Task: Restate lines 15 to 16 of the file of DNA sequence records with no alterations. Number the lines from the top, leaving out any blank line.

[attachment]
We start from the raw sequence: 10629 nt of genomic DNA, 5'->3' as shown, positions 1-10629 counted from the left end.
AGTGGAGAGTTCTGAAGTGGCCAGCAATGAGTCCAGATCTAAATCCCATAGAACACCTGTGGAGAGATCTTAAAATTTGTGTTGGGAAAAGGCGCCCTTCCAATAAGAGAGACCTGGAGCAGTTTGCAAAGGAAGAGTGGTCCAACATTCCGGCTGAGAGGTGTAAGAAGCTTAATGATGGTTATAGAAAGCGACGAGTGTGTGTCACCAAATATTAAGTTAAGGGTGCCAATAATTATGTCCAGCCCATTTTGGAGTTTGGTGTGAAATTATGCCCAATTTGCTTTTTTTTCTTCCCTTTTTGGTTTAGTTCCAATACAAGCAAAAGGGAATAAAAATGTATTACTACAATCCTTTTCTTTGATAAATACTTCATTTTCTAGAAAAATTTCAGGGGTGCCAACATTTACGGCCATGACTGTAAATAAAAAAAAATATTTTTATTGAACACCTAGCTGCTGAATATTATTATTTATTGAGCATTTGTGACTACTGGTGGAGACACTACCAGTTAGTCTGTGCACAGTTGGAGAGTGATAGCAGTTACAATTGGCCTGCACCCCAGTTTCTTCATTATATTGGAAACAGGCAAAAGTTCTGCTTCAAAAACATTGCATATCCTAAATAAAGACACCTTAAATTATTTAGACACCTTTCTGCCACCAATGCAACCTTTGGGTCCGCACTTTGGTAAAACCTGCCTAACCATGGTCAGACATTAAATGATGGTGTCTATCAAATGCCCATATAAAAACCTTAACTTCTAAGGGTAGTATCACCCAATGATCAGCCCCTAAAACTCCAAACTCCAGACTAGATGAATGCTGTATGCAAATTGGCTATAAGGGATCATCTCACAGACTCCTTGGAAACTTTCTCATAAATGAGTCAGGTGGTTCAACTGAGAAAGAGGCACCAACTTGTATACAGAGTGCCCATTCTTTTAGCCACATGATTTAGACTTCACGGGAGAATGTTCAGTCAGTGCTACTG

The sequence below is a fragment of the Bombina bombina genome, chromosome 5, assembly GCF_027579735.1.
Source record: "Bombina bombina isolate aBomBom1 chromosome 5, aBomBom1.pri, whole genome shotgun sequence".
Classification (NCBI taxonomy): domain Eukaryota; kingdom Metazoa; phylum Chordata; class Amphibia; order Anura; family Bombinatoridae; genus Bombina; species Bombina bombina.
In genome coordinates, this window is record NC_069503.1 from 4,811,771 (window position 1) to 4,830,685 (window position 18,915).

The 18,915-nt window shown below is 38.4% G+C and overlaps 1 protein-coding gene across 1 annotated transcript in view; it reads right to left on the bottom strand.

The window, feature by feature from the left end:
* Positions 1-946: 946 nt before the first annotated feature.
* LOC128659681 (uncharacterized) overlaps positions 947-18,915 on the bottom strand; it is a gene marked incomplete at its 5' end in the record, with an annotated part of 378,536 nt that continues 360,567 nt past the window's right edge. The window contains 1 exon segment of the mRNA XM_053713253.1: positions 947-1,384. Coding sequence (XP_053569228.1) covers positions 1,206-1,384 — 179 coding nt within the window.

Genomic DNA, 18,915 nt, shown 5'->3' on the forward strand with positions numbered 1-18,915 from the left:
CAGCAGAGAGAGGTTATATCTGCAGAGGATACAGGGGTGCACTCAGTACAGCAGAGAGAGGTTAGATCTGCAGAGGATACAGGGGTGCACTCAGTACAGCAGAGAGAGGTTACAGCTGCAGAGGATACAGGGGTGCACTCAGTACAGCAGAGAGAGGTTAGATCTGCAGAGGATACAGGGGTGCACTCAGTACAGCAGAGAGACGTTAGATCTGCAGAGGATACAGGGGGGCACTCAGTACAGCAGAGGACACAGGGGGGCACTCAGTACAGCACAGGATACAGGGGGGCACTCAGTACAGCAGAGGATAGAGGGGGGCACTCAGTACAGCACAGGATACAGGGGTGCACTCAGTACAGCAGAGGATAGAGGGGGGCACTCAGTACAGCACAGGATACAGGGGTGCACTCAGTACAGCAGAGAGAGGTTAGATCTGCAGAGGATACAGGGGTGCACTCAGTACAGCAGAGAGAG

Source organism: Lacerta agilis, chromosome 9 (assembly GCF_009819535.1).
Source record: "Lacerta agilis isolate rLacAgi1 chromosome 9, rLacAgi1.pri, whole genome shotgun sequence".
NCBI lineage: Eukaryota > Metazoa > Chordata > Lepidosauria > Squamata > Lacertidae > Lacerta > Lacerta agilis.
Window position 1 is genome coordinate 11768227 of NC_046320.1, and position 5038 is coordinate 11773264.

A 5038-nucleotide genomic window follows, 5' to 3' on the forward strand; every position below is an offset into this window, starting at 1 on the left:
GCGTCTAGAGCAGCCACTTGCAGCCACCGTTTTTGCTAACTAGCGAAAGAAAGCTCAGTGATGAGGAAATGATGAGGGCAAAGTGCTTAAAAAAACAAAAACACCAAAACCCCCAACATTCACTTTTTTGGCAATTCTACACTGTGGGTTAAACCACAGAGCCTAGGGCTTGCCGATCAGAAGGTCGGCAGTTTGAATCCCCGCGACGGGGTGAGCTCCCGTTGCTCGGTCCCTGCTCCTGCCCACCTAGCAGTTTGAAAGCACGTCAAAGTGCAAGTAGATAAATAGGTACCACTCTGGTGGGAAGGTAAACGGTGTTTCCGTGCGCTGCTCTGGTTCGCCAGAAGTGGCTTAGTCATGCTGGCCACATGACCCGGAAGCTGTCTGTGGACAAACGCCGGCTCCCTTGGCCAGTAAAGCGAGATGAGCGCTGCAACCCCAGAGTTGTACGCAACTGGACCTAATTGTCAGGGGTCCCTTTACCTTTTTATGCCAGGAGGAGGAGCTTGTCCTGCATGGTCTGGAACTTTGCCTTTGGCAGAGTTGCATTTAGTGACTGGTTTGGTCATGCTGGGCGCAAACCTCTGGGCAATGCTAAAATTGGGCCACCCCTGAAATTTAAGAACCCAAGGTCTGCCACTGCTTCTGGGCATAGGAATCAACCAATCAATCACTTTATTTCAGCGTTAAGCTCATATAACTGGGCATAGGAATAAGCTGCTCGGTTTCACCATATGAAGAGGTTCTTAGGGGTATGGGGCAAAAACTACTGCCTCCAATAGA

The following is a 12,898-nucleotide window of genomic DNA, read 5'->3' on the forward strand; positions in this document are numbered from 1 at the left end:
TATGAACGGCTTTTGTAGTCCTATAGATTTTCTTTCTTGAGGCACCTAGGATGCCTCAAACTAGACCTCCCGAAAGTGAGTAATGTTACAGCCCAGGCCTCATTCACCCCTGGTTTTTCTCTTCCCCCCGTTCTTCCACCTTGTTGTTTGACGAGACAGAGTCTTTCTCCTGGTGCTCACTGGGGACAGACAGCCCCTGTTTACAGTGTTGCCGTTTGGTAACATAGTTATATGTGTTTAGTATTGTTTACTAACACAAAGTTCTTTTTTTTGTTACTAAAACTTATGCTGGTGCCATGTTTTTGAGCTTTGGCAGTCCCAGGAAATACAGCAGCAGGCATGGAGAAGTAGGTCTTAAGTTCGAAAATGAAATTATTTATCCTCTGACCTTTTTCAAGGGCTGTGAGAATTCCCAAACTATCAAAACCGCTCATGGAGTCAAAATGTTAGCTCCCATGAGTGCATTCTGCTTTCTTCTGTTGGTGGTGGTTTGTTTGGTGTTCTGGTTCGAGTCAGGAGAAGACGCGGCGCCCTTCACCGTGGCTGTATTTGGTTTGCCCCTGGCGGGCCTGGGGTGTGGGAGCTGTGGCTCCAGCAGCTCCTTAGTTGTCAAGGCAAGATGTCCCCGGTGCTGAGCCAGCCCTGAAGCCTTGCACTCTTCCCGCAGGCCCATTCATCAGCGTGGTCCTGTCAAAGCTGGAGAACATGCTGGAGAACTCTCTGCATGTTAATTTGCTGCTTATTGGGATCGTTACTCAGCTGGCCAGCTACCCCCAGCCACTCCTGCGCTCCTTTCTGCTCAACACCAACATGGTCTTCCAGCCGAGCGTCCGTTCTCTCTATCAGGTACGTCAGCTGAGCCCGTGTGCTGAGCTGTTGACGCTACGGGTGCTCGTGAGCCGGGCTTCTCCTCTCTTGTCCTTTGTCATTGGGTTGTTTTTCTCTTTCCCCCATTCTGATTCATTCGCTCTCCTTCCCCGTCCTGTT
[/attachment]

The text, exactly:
NCBI lineage: Eukaryota > Metazoa > Chordata > Lepidosauria > Squamata > Lacertidae > Lacerta > Lacerta agilis.
Window position 1 is genome coordinate 11768227 of NC_046320.1, and position 5038 is coordinate 11773264.